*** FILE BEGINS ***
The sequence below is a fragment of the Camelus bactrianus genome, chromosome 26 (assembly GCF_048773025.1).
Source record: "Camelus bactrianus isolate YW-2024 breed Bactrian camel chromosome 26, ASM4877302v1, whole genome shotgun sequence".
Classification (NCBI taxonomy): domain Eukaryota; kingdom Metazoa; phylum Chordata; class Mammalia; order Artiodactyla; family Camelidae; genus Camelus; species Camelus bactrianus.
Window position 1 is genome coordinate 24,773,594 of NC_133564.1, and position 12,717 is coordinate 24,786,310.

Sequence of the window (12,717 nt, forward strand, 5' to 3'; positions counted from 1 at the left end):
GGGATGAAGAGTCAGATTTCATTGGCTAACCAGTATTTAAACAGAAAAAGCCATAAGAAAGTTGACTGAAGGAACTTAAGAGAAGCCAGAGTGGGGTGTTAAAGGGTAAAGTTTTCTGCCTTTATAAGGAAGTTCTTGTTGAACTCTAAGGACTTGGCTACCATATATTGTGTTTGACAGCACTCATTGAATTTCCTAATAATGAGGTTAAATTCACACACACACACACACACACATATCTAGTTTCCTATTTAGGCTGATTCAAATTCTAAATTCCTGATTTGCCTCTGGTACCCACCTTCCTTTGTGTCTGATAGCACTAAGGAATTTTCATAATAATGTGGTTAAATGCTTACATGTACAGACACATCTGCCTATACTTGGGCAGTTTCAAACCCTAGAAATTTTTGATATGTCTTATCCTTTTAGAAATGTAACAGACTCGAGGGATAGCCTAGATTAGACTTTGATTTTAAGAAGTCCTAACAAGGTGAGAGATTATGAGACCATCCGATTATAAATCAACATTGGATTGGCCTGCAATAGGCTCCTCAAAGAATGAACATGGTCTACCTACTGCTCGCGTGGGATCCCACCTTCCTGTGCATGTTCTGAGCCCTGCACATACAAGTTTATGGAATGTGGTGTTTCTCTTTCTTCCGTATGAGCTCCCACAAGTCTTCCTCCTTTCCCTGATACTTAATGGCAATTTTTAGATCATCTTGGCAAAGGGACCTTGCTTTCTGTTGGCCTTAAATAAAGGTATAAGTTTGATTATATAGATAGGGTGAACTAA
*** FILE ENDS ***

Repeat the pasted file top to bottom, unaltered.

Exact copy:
The sequence below is a fragment of the Camelus bactrianus genome, chromosome 26 (assembly GCF_048773025.1).
Source record: "Camelus bactrianus isolate YW-2024 breed Bactrian camel chromosome 26, ASM4877302v1, whole genome shotgun sequence".
Classification (NCBI taxonomy): domain Eukaryota; kingdom Metazoa; phylum Chordata; class Mammalia; order Artiodactyla; family Camelidae; genus Camelus; species Camelus bactrianus.
Window position 1 is genome coordinate 24,773,594 of NC_133564.1, and position 12,717 is coordinate 24,786,310.

Sequence of the window (12,717 nt, forward strand, 5' to 3'; positions counted from 1 at the left end):
GGGATGAAGAGTCAGATTTCATTGGCTAACCAGTATTTAAACAGAAAAAGCCATAAGAAAGTTGACTGAAGGAACTTAAGAGAAGCCAGAGTGGGGTGTTAAAGGGTAAAGTTTTCTGCCTTTATAAGGAAGTTCTTGTTGAACTCTAAGGACTTGGCTACCATATATTGTGTTTGACAGCACTCATTGAATTTCCTAATAATGAGGTTAAATTCACACACACACACACACACACATATCTAGTTTCCTATTTAGGCTGATTCAAATTCTAAATTCCTGATTTGCCTCTGGTACCCACCTTCCTTTGTGTCTGATAGCACTAAGGAATTTTCATAATAATGTGGTTAAATGCTTACATGTACAGACACATCTGCCTATACTTGGGCAGTTTCAAACCCTAGAAATTTTTGATATGTCTTATCCTTTTAGAAATGTAACAGACTCGAGGGATAGCCTAGATTAGACTTTGATTTTAAGAAGTCCTAACAAGGTGAGAGATTATGAGACCATCCGATTATAAATCAACATTGGATTGGCCTGCAATAGGCTCCTCAAAGAATGAACATGGTCTACCTACTGCTCGCGTGGGATCCCACCTTCCTGTGCATGTTCTGAGCCCTGCACATACAAGTTTATGGAATGTGGTGTTTCTCTTTCTTCCGTATGAGCTCCCACAAGTCTTCCTCCTTTCCCTGATACTTAATGGCAATTTTTAGATCATCTTGGCAAAGGGACCTTGCTTTCTGTTGGCCTTAAATAAAGGTATAAGTTTGATTATATAGATAGGGTGAACTAA